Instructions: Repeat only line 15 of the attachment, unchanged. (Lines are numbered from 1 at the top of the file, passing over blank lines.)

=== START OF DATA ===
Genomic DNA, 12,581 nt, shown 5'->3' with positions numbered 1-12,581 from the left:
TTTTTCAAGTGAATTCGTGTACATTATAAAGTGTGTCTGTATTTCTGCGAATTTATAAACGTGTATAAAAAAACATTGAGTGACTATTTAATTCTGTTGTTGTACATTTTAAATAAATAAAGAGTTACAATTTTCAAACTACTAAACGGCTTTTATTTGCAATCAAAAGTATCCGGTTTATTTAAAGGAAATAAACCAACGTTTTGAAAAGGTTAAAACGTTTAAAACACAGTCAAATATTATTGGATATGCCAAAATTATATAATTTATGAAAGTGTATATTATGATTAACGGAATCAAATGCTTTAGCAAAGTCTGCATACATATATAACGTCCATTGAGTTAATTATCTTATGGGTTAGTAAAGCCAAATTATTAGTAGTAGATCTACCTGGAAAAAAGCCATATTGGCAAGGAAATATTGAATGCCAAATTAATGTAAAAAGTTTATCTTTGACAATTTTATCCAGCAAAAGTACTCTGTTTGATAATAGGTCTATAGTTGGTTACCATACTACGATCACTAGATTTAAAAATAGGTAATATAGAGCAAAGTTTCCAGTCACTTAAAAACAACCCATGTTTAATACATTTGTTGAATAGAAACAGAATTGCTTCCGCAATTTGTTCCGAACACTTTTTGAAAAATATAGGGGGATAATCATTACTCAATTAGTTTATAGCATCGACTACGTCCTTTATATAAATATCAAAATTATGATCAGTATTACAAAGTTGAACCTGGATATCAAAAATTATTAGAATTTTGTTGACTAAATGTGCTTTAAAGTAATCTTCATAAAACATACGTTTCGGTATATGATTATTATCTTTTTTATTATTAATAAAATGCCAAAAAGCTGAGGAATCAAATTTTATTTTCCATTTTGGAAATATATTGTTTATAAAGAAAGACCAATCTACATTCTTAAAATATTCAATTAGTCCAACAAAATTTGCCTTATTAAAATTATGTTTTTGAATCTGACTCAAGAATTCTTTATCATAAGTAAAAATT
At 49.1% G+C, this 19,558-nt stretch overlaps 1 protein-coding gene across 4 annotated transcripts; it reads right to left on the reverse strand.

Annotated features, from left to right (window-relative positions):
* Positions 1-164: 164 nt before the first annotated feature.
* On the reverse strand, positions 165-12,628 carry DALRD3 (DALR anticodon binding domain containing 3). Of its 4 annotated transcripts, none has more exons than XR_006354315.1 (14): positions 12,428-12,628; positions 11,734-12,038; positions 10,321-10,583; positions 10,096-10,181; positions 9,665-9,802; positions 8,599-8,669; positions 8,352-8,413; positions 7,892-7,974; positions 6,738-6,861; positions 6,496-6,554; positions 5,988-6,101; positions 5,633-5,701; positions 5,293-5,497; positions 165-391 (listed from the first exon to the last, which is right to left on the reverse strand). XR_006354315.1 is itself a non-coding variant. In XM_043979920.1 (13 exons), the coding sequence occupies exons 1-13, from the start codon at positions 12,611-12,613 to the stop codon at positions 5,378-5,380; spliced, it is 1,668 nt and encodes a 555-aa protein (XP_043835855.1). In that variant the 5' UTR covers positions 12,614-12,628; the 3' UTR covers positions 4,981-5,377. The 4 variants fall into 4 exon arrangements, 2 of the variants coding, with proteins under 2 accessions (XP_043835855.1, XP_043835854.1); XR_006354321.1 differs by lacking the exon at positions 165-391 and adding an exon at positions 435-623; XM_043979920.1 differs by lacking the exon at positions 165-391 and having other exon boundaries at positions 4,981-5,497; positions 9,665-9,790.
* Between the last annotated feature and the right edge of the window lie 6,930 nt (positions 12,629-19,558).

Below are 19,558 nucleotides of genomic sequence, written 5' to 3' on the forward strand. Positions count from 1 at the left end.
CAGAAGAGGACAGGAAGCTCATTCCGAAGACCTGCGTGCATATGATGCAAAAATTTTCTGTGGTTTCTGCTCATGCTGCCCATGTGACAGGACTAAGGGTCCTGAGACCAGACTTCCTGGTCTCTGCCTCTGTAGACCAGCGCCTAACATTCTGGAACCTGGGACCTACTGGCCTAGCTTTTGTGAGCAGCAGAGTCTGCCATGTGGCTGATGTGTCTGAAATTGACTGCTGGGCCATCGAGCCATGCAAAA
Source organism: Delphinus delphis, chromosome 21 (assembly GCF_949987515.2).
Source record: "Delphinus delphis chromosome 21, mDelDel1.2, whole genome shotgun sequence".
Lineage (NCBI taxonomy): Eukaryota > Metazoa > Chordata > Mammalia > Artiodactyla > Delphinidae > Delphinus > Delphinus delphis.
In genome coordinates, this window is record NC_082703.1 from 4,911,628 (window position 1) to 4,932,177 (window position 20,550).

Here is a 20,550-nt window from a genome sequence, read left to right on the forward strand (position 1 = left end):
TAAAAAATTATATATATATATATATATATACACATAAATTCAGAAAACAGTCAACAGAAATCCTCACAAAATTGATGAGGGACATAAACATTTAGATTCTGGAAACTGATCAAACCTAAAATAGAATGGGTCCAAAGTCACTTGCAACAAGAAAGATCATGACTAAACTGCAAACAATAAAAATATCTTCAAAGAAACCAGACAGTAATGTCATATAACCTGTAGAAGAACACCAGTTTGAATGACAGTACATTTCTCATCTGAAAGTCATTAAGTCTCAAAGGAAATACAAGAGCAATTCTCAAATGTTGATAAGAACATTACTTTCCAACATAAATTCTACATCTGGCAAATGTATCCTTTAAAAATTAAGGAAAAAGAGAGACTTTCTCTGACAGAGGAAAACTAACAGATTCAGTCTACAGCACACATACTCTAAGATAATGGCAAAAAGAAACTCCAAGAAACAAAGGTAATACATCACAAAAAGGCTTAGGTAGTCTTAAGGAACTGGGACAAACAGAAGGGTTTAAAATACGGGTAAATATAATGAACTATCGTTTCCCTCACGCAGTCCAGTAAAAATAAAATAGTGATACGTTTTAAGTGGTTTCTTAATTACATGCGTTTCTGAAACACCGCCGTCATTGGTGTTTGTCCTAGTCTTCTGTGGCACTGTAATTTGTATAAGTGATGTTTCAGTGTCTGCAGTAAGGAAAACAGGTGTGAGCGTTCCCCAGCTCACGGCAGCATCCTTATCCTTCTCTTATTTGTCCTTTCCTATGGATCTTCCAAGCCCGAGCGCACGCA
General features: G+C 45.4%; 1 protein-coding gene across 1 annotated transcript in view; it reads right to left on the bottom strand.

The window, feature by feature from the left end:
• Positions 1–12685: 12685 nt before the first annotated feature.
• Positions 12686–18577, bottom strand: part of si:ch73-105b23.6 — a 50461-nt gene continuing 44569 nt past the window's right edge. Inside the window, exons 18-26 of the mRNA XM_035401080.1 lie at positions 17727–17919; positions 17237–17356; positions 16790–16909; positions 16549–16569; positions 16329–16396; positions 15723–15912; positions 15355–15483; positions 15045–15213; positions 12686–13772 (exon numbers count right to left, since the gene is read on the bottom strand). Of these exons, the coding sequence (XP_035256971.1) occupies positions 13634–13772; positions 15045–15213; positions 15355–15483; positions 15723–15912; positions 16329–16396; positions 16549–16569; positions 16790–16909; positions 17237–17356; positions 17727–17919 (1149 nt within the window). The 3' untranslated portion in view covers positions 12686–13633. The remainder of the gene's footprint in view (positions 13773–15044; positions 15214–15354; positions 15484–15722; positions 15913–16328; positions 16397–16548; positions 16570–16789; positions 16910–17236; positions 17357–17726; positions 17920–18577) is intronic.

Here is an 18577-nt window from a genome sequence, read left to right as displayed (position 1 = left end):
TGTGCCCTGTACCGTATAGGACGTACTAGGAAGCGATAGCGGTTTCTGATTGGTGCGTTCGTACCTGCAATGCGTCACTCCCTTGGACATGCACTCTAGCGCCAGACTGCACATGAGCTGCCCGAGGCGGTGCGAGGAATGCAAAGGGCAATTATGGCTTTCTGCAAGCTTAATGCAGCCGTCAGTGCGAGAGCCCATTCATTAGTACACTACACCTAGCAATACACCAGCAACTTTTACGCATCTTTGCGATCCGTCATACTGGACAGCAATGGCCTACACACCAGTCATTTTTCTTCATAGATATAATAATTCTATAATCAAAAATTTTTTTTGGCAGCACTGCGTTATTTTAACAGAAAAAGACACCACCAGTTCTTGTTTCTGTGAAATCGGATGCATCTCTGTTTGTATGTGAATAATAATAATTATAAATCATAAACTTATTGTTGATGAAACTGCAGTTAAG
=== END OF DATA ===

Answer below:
TAAAAAATTATATATATATATATATATATACACATAAATTCAGAAAACAGTCAACAGAAATCCTCACAAAATTGATGAGGGACATAAACATTTAGATTCTGGAAACTGATCAAACCTAAAATAGAATGGGTCCAAAGTCACTTGCAACAAGAAAGATCATGACTAAACTGCAAACAATAAAAATATCTTCAAAGAAACCAGACAGTAATGTCATATAACCTGTAGAAGAACACCAGTTTGAATGACAGTACATTTCTCATCTGAAAGTCATTAAGTCTCAAAGGAAATACAAGAGCAATTCTCAAATGTTGATAAGAACATTACTTTCCAACATAAATTCTACATCTGGCAAATGTATCCTTTAAAAATTAAGGAAAAAGAGAGACTTTCTCTGACAGAGGAAAACTAACAGATTCAGTCTACAGCACACATACTCTAAGATAATGGCAAAAAGAAACTCCAAGAAACAAAGGTAATACATCACAAAAAGGCTTAGGTAGTCTTAAGGAACTGGGACAAACAGAAGGGTTTAAAATACGGGTAAATATAATGAACTATCGTTTCCCTCACGCAGTCCAGTAAAAATAAAATAGTGATACGTTTTAAGTGGTTTCTTAATTACATGCGTTTCTGAAACACCGCCGTCATTGGTGTTTGTCCTAGTCTTCTGTGGCACTGTAATTTGTATAAGTGATGTTTCAGTGTCTGCAGTAAGGAAAACAGGTGTGAGCGTTCCCCAGCTCACGGCAGCATCCTTATCCTTCTCTTATTTGTCCTTTCCTATGGATCTTCCAAGCCCGAGCGCACGCA